Ziggurat: A Mesopotamian Manmade Mountain to Reach the Gods
With their massive terraces decreasing in size as the building rises, ziggurats can easily be called manmade mountains. They are identifiable structures most often associated with ancient Mesopotamian religion. In ancient times, each of the major city states in Mesopotamia had their own ziggurat, however many have been destroyed over the ages. Two famous examples of surviving ziggurats include the Great Ziggurat of Ur in Iraq, and Chogha Zanbil in Iran.
The Tower of Babel
The word ‘ziggurat’ is derived from the Akkadian ‘ziqqurratu’, which has been variously translated to mean ‘mountain peak’, ‘rising building’, and ‘to build on a raised area’. This name is appropriate, considering that some ziggurats were towering structures . It is interesting to consider that the biblical Tower of Babel , which was meant to allow humans to climb to the heavens, is believed to have actually been a ziggurat. The inspiration for the building in biblical tales is said to have been a Babylonian ziggurat known as Etemenanki (meaning ‘House of the foundation of heaven on earth’). This structure is recorded to have soared to a height of 92 m (302 m). Unfortunately, Etemenanki was demolished in antiquity.
Model of Etemenanki. Pergamonmuseum (Berlin). ( Public Domain )
Ziggurat Architecture: Constructing a Mountain, Showing their Power
Generally speaking, the core of a ziggurat was constructed with mud bricks with an external layer of baked bricks for protection. This means that ziggurats were solid, not hollow, structures. For the ancient Mesopotamians, mud was considered to be the purest of substances, hence its use for the building of ziggurats.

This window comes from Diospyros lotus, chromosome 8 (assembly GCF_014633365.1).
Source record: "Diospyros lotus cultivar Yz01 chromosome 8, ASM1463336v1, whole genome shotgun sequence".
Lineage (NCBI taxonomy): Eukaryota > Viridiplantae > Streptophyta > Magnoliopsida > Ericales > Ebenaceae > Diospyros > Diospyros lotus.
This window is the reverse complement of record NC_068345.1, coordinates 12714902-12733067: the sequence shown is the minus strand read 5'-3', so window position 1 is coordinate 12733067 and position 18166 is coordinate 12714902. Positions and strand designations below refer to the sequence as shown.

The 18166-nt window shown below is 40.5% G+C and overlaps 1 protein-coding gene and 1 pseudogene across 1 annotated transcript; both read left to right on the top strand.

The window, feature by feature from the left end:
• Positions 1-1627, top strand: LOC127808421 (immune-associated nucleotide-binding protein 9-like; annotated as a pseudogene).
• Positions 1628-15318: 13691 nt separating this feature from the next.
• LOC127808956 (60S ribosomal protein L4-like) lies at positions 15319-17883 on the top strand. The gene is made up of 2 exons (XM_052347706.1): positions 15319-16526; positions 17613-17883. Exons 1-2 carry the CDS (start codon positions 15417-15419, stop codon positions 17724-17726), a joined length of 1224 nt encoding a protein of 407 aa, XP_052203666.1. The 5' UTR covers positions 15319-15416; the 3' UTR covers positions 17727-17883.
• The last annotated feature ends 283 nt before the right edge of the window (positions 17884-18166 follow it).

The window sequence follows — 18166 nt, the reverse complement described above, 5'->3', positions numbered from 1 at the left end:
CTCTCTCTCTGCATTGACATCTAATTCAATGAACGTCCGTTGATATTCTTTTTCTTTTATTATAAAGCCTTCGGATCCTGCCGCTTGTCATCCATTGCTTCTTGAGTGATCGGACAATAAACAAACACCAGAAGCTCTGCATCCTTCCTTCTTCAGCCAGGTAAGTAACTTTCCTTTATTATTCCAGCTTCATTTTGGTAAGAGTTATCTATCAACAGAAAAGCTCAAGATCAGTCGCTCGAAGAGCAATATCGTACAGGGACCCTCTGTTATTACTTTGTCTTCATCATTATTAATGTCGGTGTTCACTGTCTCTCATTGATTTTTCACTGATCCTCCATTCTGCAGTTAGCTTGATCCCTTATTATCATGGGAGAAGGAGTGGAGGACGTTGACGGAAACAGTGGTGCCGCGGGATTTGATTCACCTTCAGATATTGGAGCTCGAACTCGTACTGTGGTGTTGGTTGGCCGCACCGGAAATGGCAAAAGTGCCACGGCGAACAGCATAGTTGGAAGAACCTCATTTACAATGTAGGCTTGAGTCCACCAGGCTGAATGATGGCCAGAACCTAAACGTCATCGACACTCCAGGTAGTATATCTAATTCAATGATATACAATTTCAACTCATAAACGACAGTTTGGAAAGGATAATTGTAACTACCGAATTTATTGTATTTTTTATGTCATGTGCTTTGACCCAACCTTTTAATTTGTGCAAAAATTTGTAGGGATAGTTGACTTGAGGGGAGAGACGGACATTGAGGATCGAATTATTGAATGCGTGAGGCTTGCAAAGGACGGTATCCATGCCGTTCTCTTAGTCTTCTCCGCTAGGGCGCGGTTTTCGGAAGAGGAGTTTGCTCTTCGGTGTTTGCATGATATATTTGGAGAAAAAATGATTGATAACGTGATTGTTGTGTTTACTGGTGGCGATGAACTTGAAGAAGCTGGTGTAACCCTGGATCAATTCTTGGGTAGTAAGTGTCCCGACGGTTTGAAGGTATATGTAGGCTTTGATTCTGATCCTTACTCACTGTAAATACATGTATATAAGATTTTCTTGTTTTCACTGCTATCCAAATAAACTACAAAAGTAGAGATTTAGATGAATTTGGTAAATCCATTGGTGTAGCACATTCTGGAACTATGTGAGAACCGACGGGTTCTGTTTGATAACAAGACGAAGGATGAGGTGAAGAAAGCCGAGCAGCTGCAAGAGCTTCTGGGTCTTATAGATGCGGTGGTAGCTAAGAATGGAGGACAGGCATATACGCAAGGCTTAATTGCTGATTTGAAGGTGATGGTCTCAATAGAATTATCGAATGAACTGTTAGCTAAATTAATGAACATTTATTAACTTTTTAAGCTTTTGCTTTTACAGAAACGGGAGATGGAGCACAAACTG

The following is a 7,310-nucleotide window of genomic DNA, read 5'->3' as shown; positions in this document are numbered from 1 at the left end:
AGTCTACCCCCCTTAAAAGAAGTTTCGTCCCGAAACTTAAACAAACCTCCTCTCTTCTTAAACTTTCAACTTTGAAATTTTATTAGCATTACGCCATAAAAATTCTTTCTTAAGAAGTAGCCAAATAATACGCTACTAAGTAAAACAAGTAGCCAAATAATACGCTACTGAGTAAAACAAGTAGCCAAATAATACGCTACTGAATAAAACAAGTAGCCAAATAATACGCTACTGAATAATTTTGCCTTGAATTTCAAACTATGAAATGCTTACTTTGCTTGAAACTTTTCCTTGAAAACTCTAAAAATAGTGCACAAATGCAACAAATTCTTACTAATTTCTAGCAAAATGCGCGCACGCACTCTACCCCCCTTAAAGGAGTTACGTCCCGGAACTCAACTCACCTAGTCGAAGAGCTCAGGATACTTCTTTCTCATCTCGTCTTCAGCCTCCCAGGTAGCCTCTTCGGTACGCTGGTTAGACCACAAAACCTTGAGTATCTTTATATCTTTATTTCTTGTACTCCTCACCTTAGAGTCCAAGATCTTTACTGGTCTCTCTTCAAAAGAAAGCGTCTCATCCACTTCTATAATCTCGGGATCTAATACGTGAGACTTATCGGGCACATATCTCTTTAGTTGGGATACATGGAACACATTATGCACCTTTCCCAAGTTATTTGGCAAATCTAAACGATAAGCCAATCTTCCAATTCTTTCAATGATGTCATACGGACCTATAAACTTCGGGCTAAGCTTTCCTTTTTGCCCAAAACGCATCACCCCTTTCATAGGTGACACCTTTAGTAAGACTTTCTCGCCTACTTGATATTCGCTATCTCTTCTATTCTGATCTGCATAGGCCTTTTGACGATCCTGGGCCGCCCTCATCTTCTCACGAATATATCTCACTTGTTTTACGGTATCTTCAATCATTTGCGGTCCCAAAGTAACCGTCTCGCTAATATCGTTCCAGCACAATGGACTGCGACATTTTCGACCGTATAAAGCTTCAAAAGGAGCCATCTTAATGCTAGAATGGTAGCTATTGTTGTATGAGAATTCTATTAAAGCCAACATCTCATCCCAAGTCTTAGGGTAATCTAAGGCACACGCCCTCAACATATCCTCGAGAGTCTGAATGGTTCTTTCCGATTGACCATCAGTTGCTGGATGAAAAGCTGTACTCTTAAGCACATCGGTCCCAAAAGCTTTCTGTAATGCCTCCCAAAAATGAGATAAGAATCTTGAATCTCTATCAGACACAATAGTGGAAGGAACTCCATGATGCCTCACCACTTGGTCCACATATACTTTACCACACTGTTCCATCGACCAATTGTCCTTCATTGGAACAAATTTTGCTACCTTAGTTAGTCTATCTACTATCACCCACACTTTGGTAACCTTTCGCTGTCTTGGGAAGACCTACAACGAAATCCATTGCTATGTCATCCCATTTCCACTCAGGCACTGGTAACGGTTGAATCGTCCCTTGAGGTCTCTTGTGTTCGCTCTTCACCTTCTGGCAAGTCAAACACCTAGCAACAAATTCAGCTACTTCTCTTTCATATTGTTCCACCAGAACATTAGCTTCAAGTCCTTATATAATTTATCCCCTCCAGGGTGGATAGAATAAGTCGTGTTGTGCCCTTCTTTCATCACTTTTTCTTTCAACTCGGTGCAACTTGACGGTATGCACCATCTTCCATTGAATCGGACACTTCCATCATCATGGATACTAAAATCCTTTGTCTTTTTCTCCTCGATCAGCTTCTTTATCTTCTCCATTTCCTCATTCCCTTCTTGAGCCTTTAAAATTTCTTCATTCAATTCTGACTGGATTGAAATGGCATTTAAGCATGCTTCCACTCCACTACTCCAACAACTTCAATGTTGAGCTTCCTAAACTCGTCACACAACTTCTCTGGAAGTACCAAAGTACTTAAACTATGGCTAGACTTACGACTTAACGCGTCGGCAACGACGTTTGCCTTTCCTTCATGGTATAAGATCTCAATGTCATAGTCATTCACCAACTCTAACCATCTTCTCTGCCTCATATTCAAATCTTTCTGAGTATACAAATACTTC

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The base of a ziggurat was either square or rectangular in shape. A number of terraces were added on top of this base. As each level was added, the area of the platform decreased, and the sides sloped upwards. On the top of the ziggurat there was a temple dedicated to one of the many Mesopotamian deities.
Remains of the ziggurat and White Temple in Uruk. ( CC BY NC SA 2.0 )
The construction of such monumental structures required a large amount of manpower and organization. Therefore, ziggurats were always commissioned by rulers of important Mesopotamian city states. During the 3rd millennium BC, there was political tension between the temple, represented by priests, and the palace, represented by kings. Through the construction of ziggurats, kings were demonstrating that their power extended to the religious sphere as well.
The building of ziggurats by secular rulers continued later on as well. During the Neo-Babylonian Empire, for instance, Nebuchadnezzar II , who reigned between the 7th and 6th centuries BC, had the Etemenanki rebuilt.
Over the millennia, many of Mesopotamia’s ziggurats have been demolished. The Etemenanki, for example, was in ruins when Alexander the Great entered Babylon. Before leaving the city for the East, he issued instructions to have the ziggurat rebuilt. When he returned, however, he observed that no progress had been made, and had the structure demolished so that a new ziggurat could be built in its place. His untimely death in 323 BC meant that his plans were never realized.
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Nevertheless, a number of ziggurats have survived till today. In the Iranian province of Khuzestan, for instance, there is the Choga Zanbil, which is generally regarded to be one of the best preserved ziggurats in existent. This ziggurat was a massive structure that contained not only temples, but also several palaces.
Choga Zanbil, Iran. (Arian Zwegers/ CC BY 2.0 )
Another well preserved ziggurat is the Great Ziggurat of Ur in Iraq. The significance of this ancient ziggurat may be seen even in modern times. In 1985, Saddam Hussein had the ziggurat rebuilt, and the bricks used for this project had his name stamped on them, in imitation of Nebuchadnezzar.
Ziggurat at Ur. (Joshua McFall/ CC BY NC ND 2.0 )
Top image: The ziggurat Choga Zanbil in Iran. Source: khosro1363/ CC BY 3.0
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